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When it comes to cocktails that feel cozy, it’s tough to beat classic Irish Coffee.
It’s a simple mix of hot brewed coffee, sugar, whiskey, and gently whipped cream.
There’s an often-told story that Irish Coffee was invented in 1943 in Foynes, Ireland when a flight bound for New York (by way of Canada—what with transatlantic flight being in it’s infancy) returned to Foynes after flying for several hours in bad weather.
Joe Sheridan, the cook at the Foynes’ terminal restaurant, was asked to make something warm for the weary passengers and added Irish whiskey to coffee. When one passenger asked Sheridan if it was Brazilian coffee, Sheridan reportedly joked that “no, it was Irish coffee.”
The story goes that Sheridan added cream and sugar to please the American palate (though there’s reason to believe that adding sugar and cream was really about disguising the taste of the subpar coffee that was available in Ireland during World War II).
It’s possible that the drink actually originated a few years earlier at a pub in nearby Dublin, but regardless of whether it was invented at the airport or not, it quickly arrived there and spread from there to the United States where it had become popular by the 1950s.
And it’s pretty much stayed popular here ever since.
When it comes to making your own Irish coffee, you need a few essentials. The first of which is coffee. It doesn’t need to be espresso or anything fancy—just freshly brewed and piping hot.
The next thing you need is sugar. The sugar isn’t there just for sweetness, though of course it does add sweetness. It’s also there to make the mixture dense enough to help the cream float on the top.
So even if you’re a person who would normally drink coffee without sugar, you should know that it’s essential to getting the classic layered look to the drink.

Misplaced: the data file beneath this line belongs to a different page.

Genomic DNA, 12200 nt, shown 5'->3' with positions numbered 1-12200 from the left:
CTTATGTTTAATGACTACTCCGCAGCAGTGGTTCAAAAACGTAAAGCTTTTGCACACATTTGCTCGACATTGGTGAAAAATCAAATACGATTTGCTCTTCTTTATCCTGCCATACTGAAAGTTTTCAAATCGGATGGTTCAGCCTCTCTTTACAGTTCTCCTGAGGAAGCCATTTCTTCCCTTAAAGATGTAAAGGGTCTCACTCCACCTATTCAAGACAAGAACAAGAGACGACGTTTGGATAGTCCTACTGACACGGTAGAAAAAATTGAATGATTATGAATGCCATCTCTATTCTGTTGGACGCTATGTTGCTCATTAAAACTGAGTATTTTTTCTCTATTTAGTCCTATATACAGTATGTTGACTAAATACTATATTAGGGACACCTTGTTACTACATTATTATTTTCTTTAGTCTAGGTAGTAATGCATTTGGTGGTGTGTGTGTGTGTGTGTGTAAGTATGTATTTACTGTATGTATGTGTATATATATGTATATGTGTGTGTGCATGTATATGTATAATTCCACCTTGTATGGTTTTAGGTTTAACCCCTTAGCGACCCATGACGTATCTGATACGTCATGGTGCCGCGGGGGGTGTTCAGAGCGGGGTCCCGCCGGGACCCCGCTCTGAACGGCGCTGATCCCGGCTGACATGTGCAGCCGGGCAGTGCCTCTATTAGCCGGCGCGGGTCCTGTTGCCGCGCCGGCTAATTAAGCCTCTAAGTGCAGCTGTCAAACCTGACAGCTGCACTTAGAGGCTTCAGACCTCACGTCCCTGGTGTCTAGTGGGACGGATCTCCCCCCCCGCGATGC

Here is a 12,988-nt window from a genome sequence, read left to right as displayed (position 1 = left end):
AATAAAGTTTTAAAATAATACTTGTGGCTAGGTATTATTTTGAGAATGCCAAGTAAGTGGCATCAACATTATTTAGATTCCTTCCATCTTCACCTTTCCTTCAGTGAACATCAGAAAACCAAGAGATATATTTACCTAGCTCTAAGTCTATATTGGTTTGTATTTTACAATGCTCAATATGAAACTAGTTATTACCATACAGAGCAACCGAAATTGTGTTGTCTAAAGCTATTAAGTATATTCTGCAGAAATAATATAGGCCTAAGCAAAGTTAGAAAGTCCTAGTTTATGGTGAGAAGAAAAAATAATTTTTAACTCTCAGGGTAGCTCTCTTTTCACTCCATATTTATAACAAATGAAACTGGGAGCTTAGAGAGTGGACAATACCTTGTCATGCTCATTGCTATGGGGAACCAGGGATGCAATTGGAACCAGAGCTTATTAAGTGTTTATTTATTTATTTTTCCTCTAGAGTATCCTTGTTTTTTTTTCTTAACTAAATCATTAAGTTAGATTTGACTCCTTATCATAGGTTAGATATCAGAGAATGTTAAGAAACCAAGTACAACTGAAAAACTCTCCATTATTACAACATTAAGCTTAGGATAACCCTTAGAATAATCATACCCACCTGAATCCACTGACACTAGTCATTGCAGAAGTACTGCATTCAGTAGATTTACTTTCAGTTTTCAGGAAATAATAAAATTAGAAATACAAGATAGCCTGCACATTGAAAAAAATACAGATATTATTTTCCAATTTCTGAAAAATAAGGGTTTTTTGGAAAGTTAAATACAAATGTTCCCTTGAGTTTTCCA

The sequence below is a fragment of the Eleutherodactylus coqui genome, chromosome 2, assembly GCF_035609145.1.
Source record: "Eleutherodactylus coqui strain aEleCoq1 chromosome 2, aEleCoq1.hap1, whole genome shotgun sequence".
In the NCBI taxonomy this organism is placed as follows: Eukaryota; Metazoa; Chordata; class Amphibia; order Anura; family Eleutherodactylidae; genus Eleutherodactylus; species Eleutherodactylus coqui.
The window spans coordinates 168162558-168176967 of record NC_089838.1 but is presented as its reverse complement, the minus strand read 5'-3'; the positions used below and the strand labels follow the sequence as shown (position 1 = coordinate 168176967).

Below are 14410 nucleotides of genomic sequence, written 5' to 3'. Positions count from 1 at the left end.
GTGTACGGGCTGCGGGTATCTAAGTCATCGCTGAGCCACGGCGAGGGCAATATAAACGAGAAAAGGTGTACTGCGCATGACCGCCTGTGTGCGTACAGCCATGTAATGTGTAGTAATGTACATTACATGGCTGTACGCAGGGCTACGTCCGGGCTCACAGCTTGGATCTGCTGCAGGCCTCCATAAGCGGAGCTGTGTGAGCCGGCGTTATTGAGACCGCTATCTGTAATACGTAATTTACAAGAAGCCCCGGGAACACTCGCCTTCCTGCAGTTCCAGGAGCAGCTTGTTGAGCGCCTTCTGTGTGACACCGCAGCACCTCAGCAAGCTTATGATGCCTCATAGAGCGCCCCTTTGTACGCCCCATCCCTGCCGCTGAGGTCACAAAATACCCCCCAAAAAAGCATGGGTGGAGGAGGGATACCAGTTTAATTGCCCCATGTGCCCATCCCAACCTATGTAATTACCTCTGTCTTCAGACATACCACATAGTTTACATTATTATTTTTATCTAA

The whiskey should, of course, be Irish whiskey. I used Jameson here, which is widely available and works just fine.
I’m hardly an Irish whiskey expert, but people more knowledgeable than me on the subject suggest Tullamore Dew, Black Bush from Bushmills, or Redbreast for something special.
(If you want to learn more about Irish whiskey, Michael Dietch’s book Whiskey: A Spirited Story with 75 Classic & Original Cocktails is a good resource.)
The other essential is the whipped cream. And my friends, I’m going to ask you to step away from the spray canister for the moment (save it for your pie). This is a place where you want your cream gently whipped.
And gently whipping cream is super easy. Just pour some cream into a mason jar—don’t fill it more than halfway. Then screw the lid on tightly and shake until the cream has doubled in volume. It should only take a few minutes.
The trick to layering the cream over the top is to hold a spoon upside down just over your glass and slowly pour the whipped cream over it to create the float.
And that’s it!
Avoid stirring the cream into the drink and instead sip through the cream at the top. It slowly melds together, but allows for some pleasant textural contrasts along the way.
If you’re looking for other coffee cocktails, I suggest the Spanish Coffee (a warm coffee drink with a caramelized sugar rim) or the Revolver (a cold, spirit-forward cocktail with bourbon and coffee liqueur).
- 3 ounces freshly brewed hot coffee
- 2 teaspoons sugar
- 1 1/2 ounces Irish whiskey
- 1 ounce heavy cream, lightly whipped
- Add the hot coffee to a stemmed cocktail glass (or mug). Add the sugar and stir until dissolved.
- Add the Irish whiskey.
- Invert a spoon over the top of your glass and slowly pour the whipped cream over the top in an even layer.
Resist stirring the cream into the coffee. One of the pleasures of the drink is sipping the warm coffee and whiskey through the layer of cold whipped cream.
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Amount Per Serving: Calories: 231Total Fat: 11gSaturated Fat: 7gTrans Fat: 0gUnsaturated Fat: 3gCholesterol: 34mgSodium: 10mgCarbohydrates: 9gFiber: 0gSugar: 9gProtein: 1g